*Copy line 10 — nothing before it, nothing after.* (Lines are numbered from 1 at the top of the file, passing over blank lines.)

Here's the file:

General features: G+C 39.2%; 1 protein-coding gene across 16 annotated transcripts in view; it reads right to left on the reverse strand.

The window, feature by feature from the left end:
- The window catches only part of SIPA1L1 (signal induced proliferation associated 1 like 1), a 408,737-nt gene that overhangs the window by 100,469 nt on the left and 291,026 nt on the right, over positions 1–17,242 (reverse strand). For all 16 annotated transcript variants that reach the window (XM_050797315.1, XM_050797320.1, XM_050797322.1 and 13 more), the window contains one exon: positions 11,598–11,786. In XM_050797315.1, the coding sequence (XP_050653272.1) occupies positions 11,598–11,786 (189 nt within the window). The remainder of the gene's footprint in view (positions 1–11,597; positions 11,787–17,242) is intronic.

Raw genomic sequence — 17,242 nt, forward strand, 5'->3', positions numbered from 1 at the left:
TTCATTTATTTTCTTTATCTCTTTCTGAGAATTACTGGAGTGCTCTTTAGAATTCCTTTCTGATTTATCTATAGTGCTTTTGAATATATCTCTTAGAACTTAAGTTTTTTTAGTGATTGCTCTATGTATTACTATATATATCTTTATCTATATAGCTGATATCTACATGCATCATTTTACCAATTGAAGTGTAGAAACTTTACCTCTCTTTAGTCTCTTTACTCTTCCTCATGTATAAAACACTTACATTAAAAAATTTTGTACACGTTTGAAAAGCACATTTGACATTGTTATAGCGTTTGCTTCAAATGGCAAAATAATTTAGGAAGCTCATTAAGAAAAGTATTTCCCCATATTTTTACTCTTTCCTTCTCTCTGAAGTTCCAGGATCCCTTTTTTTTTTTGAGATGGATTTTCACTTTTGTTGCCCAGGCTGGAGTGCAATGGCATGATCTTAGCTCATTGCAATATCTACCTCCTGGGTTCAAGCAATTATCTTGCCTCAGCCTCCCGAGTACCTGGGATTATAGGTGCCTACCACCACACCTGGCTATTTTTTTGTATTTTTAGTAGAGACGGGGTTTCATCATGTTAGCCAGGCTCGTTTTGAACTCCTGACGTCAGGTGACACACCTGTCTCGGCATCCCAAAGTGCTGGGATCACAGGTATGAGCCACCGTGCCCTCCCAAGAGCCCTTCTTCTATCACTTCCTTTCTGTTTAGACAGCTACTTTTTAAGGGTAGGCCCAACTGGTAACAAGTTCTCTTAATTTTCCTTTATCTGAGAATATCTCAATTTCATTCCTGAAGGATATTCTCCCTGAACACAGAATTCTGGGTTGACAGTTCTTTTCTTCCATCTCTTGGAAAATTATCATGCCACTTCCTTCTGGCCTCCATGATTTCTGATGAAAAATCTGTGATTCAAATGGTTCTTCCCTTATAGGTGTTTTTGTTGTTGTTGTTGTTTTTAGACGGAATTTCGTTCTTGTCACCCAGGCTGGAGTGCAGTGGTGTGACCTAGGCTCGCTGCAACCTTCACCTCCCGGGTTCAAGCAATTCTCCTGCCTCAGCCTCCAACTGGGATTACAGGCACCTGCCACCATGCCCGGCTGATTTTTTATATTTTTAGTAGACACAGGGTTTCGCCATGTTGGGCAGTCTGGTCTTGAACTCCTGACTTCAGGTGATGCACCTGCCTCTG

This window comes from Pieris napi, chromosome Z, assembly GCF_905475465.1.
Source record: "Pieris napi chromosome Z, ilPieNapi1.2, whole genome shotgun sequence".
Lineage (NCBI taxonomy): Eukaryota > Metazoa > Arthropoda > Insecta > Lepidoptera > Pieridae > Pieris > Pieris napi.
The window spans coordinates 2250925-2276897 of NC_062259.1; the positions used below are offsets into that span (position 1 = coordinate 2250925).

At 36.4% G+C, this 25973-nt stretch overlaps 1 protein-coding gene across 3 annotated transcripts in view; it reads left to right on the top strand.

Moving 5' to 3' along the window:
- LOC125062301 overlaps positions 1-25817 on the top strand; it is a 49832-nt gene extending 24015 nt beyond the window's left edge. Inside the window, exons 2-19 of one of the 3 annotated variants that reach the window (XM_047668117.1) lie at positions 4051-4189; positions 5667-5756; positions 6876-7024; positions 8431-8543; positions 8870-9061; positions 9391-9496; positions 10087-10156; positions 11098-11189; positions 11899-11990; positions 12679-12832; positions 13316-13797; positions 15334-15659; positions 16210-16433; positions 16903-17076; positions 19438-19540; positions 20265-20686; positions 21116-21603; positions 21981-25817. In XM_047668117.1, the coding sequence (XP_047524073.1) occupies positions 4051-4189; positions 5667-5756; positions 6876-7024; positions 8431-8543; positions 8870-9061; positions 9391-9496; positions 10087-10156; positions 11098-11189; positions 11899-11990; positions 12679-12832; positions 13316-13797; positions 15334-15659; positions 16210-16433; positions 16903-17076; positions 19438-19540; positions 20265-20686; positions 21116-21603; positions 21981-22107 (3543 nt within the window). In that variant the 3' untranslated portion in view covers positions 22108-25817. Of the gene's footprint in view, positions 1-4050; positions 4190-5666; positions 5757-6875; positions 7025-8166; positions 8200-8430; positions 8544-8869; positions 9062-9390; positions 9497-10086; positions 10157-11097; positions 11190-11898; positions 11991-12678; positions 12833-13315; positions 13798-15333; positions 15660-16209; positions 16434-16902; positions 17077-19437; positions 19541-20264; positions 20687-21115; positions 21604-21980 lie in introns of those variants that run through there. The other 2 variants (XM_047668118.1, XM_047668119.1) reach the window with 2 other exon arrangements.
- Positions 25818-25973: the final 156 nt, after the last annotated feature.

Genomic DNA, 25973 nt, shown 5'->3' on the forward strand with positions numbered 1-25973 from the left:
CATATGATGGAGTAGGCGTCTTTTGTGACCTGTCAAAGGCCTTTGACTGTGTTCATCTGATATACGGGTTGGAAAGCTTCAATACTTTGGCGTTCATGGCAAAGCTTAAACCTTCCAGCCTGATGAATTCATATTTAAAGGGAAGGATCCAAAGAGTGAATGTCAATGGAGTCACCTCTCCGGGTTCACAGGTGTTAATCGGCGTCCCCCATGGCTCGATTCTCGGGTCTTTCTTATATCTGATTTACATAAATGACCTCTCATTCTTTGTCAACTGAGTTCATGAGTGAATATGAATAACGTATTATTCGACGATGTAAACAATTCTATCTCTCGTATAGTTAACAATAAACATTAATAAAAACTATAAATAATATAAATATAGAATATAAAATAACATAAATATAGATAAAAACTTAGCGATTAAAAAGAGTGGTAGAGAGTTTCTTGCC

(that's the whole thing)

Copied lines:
At 36.4% G+C, this 25973-nt stretch overlaps 1 protein-coding gene across 3 annotated transcripts in view; it reads left to right on the top strand.